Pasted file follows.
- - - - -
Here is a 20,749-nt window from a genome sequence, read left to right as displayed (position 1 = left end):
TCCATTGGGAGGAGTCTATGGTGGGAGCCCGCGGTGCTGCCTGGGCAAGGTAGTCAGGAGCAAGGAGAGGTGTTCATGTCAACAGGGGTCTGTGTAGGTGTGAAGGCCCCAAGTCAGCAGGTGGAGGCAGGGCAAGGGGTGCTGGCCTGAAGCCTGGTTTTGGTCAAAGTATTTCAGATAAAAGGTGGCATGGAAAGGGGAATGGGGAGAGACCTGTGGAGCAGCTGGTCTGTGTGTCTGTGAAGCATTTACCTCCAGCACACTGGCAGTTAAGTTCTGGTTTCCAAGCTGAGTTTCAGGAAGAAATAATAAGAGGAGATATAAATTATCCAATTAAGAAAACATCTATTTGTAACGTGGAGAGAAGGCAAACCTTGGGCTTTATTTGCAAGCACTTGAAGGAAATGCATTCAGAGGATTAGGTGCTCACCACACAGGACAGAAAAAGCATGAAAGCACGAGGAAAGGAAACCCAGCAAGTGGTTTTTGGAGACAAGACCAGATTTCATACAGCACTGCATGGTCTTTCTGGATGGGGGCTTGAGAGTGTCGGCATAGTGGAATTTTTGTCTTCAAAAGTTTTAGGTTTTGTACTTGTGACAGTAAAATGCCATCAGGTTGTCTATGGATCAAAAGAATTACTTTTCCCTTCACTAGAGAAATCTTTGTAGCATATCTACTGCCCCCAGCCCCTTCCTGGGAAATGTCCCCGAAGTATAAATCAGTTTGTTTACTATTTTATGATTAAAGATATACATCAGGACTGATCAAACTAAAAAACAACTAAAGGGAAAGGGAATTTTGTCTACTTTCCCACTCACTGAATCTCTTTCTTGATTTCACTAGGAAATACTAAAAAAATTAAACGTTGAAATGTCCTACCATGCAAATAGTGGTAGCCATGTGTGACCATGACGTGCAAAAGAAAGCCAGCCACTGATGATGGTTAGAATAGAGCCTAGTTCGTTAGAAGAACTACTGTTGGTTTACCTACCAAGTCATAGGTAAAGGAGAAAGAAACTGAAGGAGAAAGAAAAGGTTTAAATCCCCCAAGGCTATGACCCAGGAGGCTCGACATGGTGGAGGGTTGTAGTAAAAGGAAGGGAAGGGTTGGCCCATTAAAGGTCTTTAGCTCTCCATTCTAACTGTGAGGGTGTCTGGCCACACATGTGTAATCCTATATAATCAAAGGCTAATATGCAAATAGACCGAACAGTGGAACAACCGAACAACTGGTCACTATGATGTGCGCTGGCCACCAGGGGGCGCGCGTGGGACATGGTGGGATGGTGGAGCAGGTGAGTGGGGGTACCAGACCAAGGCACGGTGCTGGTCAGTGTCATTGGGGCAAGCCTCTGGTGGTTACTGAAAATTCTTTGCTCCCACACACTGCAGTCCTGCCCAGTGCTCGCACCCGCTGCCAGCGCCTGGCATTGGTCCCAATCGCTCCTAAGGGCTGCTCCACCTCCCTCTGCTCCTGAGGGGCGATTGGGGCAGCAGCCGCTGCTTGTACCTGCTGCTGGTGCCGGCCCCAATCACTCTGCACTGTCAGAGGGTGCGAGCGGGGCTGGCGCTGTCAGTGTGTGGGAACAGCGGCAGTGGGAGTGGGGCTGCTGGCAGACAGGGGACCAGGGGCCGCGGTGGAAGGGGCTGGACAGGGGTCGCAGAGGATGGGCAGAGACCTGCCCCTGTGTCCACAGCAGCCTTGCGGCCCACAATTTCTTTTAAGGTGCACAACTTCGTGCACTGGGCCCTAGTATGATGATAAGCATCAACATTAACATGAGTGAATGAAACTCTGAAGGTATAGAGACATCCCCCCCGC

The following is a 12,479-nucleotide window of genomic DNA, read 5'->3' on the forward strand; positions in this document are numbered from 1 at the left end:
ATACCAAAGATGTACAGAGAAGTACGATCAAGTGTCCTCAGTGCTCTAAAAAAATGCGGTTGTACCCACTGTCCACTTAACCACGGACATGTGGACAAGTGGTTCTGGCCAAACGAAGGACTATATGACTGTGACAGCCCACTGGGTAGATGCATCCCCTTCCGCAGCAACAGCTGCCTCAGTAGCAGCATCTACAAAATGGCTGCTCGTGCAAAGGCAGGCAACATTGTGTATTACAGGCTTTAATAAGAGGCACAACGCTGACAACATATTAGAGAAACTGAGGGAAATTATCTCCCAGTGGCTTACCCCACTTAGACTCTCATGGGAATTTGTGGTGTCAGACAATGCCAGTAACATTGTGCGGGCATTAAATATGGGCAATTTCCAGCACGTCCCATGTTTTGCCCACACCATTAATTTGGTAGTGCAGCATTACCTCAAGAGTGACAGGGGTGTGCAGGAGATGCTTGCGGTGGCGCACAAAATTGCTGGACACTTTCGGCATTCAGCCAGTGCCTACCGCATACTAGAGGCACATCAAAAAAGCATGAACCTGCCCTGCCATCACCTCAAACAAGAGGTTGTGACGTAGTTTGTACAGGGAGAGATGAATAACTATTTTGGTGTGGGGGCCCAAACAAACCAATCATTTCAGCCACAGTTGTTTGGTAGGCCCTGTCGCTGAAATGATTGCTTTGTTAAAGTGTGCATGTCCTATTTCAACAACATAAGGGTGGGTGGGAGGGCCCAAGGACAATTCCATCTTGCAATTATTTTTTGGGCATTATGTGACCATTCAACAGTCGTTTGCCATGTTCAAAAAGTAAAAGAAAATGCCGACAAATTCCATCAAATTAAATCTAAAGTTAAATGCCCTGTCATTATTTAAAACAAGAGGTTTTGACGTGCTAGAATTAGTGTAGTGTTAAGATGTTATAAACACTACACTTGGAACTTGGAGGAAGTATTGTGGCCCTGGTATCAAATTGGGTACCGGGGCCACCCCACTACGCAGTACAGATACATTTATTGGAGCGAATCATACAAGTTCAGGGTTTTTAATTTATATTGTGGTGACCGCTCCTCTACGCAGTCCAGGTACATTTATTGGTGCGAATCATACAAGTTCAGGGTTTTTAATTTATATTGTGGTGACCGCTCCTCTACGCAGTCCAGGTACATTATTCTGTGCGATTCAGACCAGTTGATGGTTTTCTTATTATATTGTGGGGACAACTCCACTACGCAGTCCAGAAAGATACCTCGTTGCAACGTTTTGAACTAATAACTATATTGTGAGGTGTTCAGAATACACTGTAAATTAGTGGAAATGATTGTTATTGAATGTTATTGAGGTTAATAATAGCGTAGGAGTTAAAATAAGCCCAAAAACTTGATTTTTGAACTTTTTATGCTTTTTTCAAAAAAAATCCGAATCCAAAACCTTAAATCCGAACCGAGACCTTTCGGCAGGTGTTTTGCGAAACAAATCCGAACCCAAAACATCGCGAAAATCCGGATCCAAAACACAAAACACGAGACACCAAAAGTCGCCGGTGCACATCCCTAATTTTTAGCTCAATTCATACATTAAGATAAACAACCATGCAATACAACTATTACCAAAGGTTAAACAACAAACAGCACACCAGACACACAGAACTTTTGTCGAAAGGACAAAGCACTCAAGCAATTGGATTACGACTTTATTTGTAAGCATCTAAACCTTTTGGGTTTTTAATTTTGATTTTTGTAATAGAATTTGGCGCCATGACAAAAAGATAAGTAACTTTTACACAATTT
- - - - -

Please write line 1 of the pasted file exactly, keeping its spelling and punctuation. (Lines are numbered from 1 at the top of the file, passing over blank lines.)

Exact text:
Here is a 20,749-nt window from a genome sequence, read left to right as displayed (position 1 = left end):